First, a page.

Two UWinnipeg MDP students are Emerging Leaders’ Fellows
Two University of Winnipeg Master’s in Development Practice program students, Aliraza Alidina and Naomi Gichungu (alumna), are both recipients of the Emerging Leaders’ Fellowship (ELF). They are working on separate projects focusing on Indigenous-newcomer relations. Gichungu will collaborate with the Immigrant and Refugee Community Organization of Manitoba Inc (IRCOM) ; and Alidina will work with the Social Planning Council of Winnipeg (SPCW).
Alidina will research and create a report on various initiatives that are in place in the settlement sector, Indigenous organizations, and other relevant platforms that foster dialogue, understanding, and awareness between Indigenous and newcomer communities. This work is a follow-up to work that he has already done with SPCW when he was completing his MDP practicum.
“The report will give a general inventory of initiatives in the city,” explains Alidina. “It will also include challenges faced by different organizations working towards this path. This report will also give an idea to different organizations on different initiatives that are taking place, which in turn can result in partnerships and critical introspection on the way forward.”
Alidina grew up in Burundi, a small country between the Democratic Republic of Congo and Tanzania. He moved to Canada in 2009 for his education. Alidina speaks over five languages and has a special interest in co-ops as an alternative model. He believes that components of food co-ops can be tied to community development, an aspect of his current Development Practices Program. When he isn’t doing school work, he’s an avid watcher of documentaries and follows current affairs closely. He’s also loves reading books on spirituality and politics.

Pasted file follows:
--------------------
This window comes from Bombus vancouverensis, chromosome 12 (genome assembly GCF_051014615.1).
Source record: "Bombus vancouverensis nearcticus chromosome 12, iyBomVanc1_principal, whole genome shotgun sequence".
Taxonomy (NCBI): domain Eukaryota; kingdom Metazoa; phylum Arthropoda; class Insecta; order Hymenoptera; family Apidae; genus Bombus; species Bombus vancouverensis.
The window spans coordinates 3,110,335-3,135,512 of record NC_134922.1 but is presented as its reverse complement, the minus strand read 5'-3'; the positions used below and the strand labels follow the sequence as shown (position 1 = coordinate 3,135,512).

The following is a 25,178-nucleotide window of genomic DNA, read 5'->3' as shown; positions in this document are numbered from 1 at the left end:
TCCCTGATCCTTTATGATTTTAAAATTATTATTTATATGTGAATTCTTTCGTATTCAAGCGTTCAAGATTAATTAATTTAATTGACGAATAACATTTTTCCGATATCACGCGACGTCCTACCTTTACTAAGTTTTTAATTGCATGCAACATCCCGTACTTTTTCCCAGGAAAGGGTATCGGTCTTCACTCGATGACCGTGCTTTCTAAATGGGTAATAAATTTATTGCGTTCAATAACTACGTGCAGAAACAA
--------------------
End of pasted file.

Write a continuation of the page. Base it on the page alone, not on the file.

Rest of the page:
Gichungu’s research will focus on creating opportunity to newcomer adults to learn about Indigenous peoples of Canada and to unlearn any dehumanizing stereotypes they might have come across; she will explore a commonality of spiritual and cultural systems among newcomers and indigenous peoples of Canada; and help support relationship building between newcomer adults and Indigenous people through community gatherings.
“Adult newcomers particularly are not presented with opportunities to mingle with Indigenous peoples,” said Gichungu. “This project will recruit 35 newcomer adults who reside at IRCOM and facilitate workshops on Indigenous peoples. The workshops will then be followed by a field trip to a community gathering in the North End where Indigenous youth leaders have created a space for community interactions.”
Gichungu is originally from Kikuyu community in Kenya. Her background is in Environmental Education and this has allowed her to work with various communities in Central Kenya and the Coastal region in areas of conservation. Her passion is to impart knowledge to communities and work with them to conserve their natural resources.
The Emerging Leaders’ Fellowship (ELF) is open to any young person in Winnipeg between the ages of 18-35 with a project idea that works with a local registered charitable organization to help build our community valued at $10,000 to help with the costs of developing and implementing the project. Through ELF, participants will come away with strong connections to community, agencies, and The Winnipeg Foundation.